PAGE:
Incite by Design

Caustic visions and shared thoughts on design, marketing, creativity, philanthropy, pop culture and business philosophy by Toronto design firm, Ricksticks Inc.


Social Networks

I was reading about Tom's meeting with fellow bloggers today and started thinking about the bloggers I've met or spoken to over the phone.

There's an instant camaraderie there, based solely on a shared interest and brief bits of what we perceive about ourselves and those around us.

I wonder how we are impacted by the new way we establish relationships. For example, how many of us know people we've met online, but have not officially met our neighbors? This is true for us.

How do new social networks help or hinder us? Should we go back to a more community based society, or should the world literally be our playground?


Teaching business means teaching perception

This is a pretty good article about the shifting trends in business curriculum.

Posted on Sun, Sep. 25, 2005
Getting down to business
Local colleges seeing more students enroll in field

It's not your father's business degree - not even the one your older cousin earned 10 or 15 years ago.

Today's college business curriculum reflects the trials, tribulations and trends that have influenced the business world in the last few years.

From corporate scandals and new federal regulations, from outsourcing to a global economy, the way corporations conduct business is changing.

And so is the way America is teaching its business students.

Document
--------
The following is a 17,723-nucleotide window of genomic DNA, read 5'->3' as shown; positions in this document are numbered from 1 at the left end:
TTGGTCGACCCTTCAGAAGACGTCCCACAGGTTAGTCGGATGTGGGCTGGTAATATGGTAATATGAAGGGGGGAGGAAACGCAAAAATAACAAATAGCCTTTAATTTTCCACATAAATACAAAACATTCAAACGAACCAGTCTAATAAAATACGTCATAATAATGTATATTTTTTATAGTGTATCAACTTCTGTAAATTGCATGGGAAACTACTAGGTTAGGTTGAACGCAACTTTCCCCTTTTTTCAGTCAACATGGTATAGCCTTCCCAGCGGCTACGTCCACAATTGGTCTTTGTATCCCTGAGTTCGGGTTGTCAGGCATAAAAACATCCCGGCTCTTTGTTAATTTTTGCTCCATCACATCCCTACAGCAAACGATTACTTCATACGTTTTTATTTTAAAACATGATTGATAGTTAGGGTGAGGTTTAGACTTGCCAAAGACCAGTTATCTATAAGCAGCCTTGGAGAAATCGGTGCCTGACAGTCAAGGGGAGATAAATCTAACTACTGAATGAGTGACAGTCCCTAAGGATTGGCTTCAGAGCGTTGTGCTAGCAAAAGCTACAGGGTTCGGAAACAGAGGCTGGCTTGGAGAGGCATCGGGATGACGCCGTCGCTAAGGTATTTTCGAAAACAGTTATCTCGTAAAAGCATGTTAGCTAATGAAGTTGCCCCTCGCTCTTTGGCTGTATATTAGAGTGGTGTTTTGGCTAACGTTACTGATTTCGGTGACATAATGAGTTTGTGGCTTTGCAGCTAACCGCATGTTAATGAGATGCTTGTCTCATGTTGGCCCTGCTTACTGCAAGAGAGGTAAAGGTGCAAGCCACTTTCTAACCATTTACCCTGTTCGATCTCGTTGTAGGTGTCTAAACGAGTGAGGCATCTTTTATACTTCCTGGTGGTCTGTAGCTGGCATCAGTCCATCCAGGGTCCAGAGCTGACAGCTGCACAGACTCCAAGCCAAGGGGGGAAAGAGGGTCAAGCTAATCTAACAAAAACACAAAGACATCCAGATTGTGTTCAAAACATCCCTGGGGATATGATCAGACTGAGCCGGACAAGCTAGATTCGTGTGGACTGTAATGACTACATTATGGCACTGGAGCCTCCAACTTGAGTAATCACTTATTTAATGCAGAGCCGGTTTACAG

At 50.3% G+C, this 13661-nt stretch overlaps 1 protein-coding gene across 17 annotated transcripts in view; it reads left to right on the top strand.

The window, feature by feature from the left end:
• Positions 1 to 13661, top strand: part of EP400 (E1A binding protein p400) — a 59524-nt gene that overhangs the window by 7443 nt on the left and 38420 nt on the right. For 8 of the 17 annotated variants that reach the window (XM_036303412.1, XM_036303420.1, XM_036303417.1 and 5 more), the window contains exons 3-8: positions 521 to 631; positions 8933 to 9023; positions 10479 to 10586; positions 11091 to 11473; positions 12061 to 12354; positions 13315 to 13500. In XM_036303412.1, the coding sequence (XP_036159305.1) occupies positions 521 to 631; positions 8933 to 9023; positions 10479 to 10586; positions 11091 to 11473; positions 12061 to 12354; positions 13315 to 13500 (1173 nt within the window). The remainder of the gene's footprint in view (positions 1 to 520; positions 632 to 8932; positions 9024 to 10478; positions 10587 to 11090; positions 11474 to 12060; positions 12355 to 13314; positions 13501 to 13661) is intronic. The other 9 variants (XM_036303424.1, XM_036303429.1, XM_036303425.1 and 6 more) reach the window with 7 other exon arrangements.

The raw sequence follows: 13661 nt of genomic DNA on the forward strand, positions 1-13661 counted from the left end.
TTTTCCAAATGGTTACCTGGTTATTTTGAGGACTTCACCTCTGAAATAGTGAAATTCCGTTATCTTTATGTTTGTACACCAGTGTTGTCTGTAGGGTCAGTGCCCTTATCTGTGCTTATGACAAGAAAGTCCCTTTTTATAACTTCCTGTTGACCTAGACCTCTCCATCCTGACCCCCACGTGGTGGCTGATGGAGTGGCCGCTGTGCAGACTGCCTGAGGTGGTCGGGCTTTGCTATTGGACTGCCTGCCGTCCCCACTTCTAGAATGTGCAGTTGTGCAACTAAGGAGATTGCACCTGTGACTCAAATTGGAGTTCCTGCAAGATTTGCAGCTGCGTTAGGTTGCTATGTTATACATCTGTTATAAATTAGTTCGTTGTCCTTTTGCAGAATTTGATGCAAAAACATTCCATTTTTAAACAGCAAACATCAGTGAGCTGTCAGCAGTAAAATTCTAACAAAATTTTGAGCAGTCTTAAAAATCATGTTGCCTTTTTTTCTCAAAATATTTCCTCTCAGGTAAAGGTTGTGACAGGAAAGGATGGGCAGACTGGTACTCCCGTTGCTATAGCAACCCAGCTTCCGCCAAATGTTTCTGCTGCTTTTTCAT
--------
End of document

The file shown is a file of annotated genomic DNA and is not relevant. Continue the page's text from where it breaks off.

There's also some notable ideas about how the scandals of the past two years have impacted career choices.


Thursday Potpourri

  • Funky t-shirts from la fraise

  • Beautiful tree houses from Blue Forest - very storybook-esque

  • Textism on Mau's Manifesto for Growth - you will secretly laugh just a little, even if you are a big Mau fan

  • Proposed glass walkway over the Grand Canyon - This has been posted a lot, but I have to be the first to say, I'll pass


Google's evil empire

Relax, Bill Gates; It's Google's Turn as the Villain

Published: August 24, 2005

SAN FRANCISCO, Aug. 23 - For years, Silicon Valley hungered for a company mighty enough to best Microsoft. Now it has one such contender: the phenomenally successful Google.

But instead of embracing Google as one of their own, many in Silicon Valley are skittish about its size and power. They fret that the very strengths that made Google a search-engine phenomenon are distancing it from the entrepreneurial culture that produced it - and even transforming it into a threat.

Brand starting to sag?

Good promotional idea...

Entrepreneur Magazine and VistaPrint Announce Extreme Brand Makeover Contest

It would be better offered by a quality design firm. But those who can will, and it's a good way to ride the makeover trend, nonetheless.


RIP - R.L. Burnside, blues legend

R.L. Burnside died in a Memphis hospital yesterday. The South has also lost a great blues man.

And now, looking to the south, I am deeply embarrassed to see the horrid conditions thousands of people are left in, all because of mismanagement and what appears to be apathy on the part of our leaders. This is a sad and shameful state of affairs. We are losing much more than a tourist area. We have lost a part of our soul.


It started with a small spark over at Scott's

This is going to be a contagious blog topic. I can sense it.

Anyway, Scott wants to know what the most important word in marketing is....

A lot of gurus weigh in - Seth says, "Respect." Tom says, "Passion." John lists, "Authenticity."

All of these answers are philosophical and, dare I say, idealistic. At the end of the day, I believe the one word that marketing plays on consistently and successfully is BETTER.

That's right. That's why we buy it. That's why we believe in it. That's what we believe it will make us. The rest follows like little lightning bugs - sparks of authenticity and respect and beauty. But if it doesn't make us better, there's no value.